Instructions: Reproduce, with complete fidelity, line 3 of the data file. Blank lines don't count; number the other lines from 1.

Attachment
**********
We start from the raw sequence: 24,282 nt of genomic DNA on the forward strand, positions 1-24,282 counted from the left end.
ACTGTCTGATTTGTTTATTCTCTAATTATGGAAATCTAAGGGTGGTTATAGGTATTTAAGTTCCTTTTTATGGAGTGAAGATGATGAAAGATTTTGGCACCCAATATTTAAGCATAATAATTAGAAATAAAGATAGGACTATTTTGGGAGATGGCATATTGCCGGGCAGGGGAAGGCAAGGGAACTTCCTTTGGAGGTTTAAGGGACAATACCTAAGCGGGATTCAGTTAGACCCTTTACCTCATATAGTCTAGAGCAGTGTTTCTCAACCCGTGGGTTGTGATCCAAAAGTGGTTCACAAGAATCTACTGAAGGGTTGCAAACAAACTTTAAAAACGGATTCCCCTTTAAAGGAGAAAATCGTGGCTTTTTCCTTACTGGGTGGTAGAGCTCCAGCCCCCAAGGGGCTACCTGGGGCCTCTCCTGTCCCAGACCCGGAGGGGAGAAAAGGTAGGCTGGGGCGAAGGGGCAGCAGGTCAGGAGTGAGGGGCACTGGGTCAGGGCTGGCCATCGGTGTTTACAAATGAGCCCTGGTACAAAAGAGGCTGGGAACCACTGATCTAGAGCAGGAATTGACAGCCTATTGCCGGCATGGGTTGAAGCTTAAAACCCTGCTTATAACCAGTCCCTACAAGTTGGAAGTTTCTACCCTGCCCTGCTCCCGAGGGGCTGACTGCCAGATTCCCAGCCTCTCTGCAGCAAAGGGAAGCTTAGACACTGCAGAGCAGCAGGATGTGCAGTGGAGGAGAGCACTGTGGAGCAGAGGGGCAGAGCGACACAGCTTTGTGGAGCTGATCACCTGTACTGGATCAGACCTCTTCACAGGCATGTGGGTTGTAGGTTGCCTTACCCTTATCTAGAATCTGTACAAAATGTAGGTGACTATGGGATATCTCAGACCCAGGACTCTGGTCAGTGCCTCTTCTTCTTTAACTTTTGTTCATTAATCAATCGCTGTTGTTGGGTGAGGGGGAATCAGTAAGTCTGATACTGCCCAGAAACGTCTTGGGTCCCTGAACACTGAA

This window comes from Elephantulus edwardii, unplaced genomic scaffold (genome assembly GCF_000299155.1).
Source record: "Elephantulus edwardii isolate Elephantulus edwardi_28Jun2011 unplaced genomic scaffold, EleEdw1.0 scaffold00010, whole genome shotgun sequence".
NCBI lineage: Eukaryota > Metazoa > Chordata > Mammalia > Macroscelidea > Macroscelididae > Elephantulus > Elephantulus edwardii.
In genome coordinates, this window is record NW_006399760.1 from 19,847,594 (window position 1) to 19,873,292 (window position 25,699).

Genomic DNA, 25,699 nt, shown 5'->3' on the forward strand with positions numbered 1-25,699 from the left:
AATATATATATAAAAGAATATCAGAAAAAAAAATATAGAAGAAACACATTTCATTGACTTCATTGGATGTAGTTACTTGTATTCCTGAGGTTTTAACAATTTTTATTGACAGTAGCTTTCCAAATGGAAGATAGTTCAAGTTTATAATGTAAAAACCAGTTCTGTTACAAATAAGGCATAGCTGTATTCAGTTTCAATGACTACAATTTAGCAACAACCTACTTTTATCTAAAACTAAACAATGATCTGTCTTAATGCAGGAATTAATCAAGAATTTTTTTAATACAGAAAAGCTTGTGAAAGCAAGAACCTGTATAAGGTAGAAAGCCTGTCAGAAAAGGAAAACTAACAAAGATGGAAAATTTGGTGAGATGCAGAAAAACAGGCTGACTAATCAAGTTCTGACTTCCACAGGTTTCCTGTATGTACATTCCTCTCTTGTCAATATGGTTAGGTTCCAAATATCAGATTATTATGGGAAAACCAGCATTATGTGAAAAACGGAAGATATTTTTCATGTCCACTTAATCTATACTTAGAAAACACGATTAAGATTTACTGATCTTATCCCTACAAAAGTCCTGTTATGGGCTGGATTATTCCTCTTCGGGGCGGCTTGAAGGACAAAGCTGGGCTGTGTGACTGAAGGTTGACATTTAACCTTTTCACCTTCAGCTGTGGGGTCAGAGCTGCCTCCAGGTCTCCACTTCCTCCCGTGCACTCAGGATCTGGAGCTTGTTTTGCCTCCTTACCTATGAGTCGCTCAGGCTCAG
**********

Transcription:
This window comes from Elephantulus edwardii, unplaced genomic scaffold (genome assembly GCF_000299155.1).